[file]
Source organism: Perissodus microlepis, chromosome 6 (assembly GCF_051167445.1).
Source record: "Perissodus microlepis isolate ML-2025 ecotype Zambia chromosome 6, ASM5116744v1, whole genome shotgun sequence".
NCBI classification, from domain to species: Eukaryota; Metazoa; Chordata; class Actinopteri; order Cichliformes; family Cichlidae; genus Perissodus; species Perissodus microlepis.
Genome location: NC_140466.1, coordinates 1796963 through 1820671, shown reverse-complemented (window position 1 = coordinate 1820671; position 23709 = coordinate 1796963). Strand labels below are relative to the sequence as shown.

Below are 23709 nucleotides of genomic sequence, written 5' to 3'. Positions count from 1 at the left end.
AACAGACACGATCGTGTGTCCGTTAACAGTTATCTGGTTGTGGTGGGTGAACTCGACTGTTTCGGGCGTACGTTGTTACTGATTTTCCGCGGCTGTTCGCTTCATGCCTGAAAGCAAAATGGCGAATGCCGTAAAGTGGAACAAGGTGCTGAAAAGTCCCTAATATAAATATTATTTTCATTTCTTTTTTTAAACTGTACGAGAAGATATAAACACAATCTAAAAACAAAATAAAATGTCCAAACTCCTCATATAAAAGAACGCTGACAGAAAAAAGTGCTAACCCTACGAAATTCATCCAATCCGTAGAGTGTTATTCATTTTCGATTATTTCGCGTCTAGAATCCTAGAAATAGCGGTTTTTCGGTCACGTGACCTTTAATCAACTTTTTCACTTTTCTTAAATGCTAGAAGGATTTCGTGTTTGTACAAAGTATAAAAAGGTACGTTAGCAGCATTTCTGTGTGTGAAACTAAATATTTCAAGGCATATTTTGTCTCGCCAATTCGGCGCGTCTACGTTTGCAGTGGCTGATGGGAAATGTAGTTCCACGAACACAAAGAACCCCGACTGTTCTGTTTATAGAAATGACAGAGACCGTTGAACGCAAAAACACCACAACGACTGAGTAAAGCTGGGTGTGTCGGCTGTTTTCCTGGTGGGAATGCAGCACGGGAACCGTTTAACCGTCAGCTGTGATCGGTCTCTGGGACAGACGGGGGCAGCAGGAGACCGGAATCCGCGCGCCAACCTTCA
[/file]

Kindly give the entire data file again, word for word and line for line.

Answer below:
Source organism: Perissodus microlepis, chromosome 6 (assembly GCF_051167445.1).
Source record: "Perissodus microlepis isolate ML-2025 ecotype Zambia chromosome 6, ASM5116744v1, whole genome shotgun sequence".
NCBI classification, from domain to species: Eukaryota; Metazoa; Chordata; class Actinopteri; order Cichliformes; family Cichlidae; genus Perissodus; species Perissodus microlepis.
Genome location: NC_140466.1, coordinates 1796963 through 1820671, shown reverse-complemented (window position 1 = coordinate 1820671; position 23709 = coordinate 1796963). Strand labels below are relative to the sequence as shown.

Below are 23709 nucleotides of genomic sequence, written 5' to 3'. Positions count from 1 at the left end.
AACAGACACGATCGTGTGTCCGTTAACAGTTATCTGGTTGTGGTGGGTGAACTCGACTGTTTCGGGCGTACGTTGTTACTGATTTTCCGCGGCTGTTCGCTTCATGCCTGAAAGCAAAATGGCGAATGCCGTAAAGTGGAACAAGGTGCTGAAAAGTCCCTAATATAAATATTATTTTCATTTCTTTTTTTAAACTGTACGAGAAGATATAAACACAATCTAAAAACAAAATAAAATGTCCAAACTCCTCATATAAAAGAACGCTGACAGAAAAAAGTGCTAACCCTACGAAATTCATCCAATCCGTAGAGTGTTATTCATTTTCGATTATTTCGCGTCTAGAATCCTAGAAATAGCGGTTTTTCGGTCACGTGACCTTTAATCAACTTTTTCACTTTTCTTAAATGCTAGAAGGATTTCGTGTTTGTACAAAGTATAAAAAGGTACGTTAGCAGCATTTCTGTGTGTGAAACTAAATATTTCAAGGCATATTTTGTCTCGCCAATTCGGCGCGTCTACGTTTGCAGTGGCTGATGGGAAATGTAGTTCCACGAACACAAAGAACCCCGACTGTTCTGTTTATAGAAATGACAGAGACCGTTGAACGCAAAAACACCACAACGACTGAGTAAAGCTGGGTGTGTCGGCTGTTTTCCTGGTGGGAATGCAGCACGGGAACCGTTTAACCGTCAGCTGTGATCGGTCTCTGGGACAGACGGGGGCAGCAGGAGACCGGAATCCGCGCGCCAACCTTCA